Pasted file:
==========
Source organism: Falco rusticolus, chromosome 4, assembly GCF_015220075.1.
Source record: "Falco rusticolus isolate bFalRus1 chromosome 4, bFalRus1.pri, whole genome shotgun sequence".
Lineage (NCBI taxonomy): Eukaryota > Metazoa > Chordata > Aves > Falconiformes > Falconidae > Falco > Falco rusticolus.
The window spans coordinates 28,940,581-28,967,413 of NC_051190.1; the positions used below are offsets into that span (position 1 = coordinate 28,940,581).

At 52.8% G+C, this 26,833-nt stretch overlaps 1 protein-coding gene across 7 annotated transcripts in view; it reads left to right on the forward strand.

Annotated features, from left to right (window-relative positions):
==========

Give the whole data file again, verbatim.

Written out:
Source organism: Falco rusticolus, chromosome 4, assembly GCF_015220075.1.
Source record: "Falco rusticolus isolate bFalRus1 chromosome 4, bFalRus1.pri, whole genome shotgun sequence".
Lineage (NCBI taxonomy): Eukaryota > Metazoa > Chordata > Aves > Falconiformes > Falconidae > Falco > Falco rusticolus.
The window spans coordinates 28,940,581-28,967,413 of NC_051190.1; the positions used below are offsets into that span (position 1 = coordinate 28,940,581).

At 52.8% G+C, this 26,833-nt stretch overlaps 1 protein-coding gene across 7 annotated transcripts in view; it reads left to right on the forward strand.

Annotated features, from left to right (window-relative positions):